Career and confidence lessons from popular TED talks

Photo: Stephanie Shirley by Steve Jurvetson via Flickr

I’m almost sure that this winter will ultimately be scientifically proven to have been at least 400 times longer than the average winter. And along with the cold and gloom, not only am I not in the mood for socializing, I can barely motivate myself to even do anything work related outside of my immediate commitments. Which means that until the weather gets better, I rarely commit myself to any real professional development, aside from what comes across my screens.

It occurred to me that instead of spending time looking at the videos that pop up on my social media stream or mindlessly looking at memes, I should try to make my video watching more proactive. I also realized that some of the most popular videos being forwarded to me were TED talks, which makes lots of sense. Not only are they quick and entertaining According to the TED website, their motto is “Ideas worth spreading” and their talks are given by “scientists, philosophers, musicians, business and religious leaders.” While some argue that TEDx, (the community inspired version of global leaning TED), has brought down the level of the talks, the majority of people are thrilled to see a wider variety of speakers and topics.

Why do we love TED talks?

Steven Provost runs a top office for recruiting network Sanford Rose Associates and believes Ted Talks are popular because of the format. “You give an expert in their field about 15 minutes to share an idea or a finding in their profession. Not only are they interesting points to learn about topics you may have never know anything about, but there are many times where you can carry it over into your everyday life or your profession.”

If you feel like expanding your horizons in the most easily accessible way possible- have a look at some TED talks that might actually help you upgrade your professional toolbox:

Study up on your industry:

Sylvia RJ Scott, Founder of Girl’s C.E.O. Connection said one of her favorite TED Talks is Do Schools Kill Creativity? By Ken Robinson, TED2006 in Monterey CA. Scott said “This TED talk is just as relevant in 2018 as it was in 2006. It showed me entrepreneurs do more than solve problems. It takes a creative mind to visualize how to solve the problem and turn then design a business to do that.”

But don’t limit yourself:

Relationship expert Greg Godek admits he can’t choose a favorite TED talk because, in his opinion, there are too many great ones:  “I love learning more about topics I’m specifically interested in. But I also love the surprise of becoming interested in topics that, frankly, I DON’T care about (Who knew that WORMS could be so fascinating!).”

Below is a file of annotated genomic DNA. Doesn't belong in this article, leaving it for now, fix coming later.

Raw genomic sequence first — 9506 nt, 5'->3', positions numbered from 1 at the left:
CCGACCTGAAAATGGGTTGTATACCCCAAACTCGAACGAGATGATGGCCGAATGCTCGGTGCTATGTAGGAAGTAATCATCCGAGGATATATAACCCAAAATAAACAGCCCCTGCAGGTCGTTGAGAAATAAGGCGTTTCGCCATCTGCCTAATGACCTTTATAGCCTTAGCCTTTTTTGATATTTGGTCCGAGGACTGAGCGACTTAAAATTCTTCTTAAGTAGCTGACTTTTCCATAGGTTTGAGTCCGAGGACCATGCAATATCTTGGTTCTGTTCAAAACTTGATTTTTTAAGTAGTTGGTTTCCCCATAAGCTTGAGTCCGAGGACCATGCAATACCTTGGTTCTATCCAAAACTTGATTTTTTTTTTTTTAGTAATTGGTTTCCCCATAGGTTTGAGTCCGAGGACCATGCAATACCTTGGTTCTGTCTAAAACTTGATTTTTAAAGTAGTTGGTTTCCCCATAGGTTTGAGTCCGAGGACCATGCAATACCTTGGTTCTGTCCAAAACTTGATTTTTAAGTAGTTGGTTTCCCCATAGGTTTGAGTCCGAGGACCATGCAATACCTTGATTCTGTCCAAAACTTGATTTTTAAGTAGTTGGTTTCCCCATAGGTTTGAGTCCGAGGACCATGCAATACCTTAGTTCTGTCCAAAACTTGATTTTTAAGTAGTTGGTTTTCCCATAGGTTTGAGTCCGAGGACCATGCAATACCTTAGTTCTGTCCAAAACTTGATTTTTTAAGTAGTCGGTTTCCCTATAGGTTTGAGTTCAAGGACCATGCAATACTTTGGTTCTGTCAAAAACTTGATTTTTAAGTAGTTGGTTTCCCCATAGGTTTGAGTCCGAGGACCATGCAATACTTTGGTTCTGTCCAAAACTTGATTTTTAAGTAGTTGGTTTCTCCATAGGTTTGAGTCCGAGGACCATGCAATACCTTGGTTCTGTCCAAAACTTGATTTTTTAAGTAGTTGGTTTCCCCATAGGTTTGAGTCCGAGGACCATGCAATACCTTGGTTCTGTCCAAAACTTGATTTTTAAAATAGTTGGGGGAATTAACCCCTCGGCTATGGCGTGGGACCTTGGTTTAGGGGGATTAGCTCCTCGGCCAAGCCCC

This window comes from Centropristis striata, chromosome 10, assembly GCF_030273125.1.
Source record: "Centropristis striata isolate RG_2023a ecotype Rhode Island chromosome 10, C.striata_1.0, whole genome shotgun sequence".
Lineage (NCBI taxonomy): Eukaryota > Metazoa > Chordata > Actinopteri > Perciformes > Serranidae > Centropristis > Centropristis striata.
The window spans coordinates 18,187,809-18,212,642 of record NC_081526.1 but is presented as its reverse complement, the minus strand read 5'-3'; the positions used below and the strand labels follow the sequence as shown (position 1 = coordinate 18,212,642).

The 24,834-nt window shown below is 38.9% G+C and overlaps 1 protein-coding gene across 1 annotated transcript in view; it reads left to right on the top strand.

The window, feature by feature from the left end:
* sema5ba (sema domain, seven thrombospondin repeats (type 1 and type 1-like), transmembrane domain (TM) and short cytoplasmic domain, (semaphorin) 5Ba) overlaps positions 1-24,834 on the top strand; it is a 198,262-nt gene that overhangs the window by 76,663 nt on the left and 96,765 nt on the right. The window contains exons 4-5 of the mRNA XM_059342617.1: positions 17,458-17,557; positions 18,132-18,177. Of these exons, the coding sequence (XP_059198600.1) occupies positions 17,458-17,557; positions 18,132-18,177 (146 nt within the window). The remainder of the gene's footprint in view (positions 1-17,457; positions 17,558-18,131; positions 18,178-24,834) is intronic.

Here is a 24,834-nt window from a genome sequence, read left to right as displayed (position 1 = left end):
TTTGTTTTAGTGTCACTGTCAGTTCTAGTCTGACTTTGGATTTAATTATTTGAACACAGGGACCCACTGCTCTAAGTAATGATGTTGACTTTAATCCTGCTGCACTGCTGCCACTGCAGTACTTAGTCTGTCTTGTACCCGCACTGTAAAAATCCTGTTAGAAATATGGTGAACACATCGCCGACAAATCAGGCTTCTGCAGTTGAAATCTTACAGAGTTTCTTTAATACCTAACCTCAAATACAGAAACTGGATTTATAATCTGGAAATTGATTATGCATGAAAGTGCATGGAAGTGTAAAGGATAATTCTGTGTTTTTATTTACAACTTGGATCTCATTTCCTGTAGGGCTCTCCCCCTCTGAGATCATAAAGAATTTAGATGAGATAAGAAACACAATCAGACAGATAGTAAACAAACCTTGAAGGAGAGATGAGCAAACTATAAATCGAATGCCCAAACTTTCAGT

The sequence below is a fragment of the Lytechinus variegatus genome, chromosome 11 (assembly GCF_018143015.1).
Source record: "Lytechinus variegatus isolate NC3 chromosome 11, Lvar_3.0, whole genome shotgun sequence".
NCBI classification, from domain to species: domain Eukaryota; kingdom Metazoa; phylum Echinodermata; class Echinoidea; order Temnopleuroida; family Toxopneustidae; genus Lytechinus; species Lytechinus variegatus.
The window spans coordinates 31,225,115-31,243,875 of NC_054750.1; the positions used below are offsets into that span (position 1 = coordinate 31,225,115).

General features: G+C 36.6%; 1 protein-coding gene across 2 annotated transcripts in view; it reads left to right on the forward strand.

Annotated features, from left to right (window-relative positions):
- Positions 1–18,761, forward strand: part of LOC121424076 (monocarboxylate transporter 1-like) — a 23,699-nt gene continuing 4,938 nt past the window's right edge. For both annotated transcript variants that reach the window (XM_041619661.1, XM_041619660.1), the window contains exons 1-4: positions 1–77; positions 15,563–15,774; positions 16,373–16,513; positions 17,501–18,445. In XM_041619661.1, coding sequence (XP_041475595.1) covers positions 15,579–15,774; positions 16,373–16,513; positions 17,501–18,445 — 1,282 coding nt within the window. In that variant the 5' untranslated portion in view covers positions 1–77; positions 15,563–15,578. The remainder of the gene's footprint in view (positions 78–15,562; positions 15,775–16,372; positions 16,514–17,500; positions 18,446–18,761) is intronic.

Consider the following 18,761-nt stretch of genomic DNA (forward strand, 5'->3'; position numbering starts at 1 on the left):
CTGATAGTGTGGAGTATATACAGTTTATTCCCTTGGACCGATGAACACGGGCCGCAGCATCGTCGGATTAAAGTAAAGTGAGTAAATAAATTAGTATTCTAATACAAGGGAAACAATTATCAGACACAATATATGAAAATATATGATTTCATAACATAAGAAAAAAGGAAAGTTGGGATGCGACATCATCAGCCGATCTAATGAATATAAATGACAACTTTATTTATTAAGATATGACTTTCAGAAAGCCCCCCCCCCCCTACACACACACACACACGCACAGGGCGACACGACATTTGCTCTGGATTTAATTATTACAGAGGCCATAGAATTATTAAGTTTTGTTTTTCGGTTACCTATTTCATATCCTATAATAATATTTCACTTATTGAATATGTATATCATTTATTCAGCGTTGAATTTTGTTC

San Diego native Godek has attended many local TEDx events and said his 2 favorite speakers by far are “Bhava Ram, The Power of Mantra, an incredible story,” and Karyn Buxman (“How Humor Saved the World”) which Godek said, “included the single most audacious opening of any of the hundreds of TED talks I’ve seen.”

Sadly, I couldn’t find that one on the TED site, but perhaps you’ll have better luck!

Make the professional personal:

Provost says he has several favorites based on different topics including business, relationship, health, and personal. He cites Mel Robbins “How to stop screwing yourself over” as a personal:

“In the middle of her Ted Talk, she shares a very simple exercise that she does when she finds herself delaying to take action. It’s so simple, that she says it’s ’embarrassing.’ She simply counts back from 5 and when she gets to 1, she does what she was delaying to do. She doesn’t start from 1 to 5 because you can always keep counting.”

Provost also said, “It’s great for getting that run before work, making that phone call you’re supposed to make, writing that email, or anything that could be done right now if you weren’t preventing yourself from doing it.”

And the inspiration for it comes in convenient video form!

There are also playlists you can find, for instance, this one to help you find the right job.

Rachel Weingarten|is a marketing & brand strategist and president of 729.marketing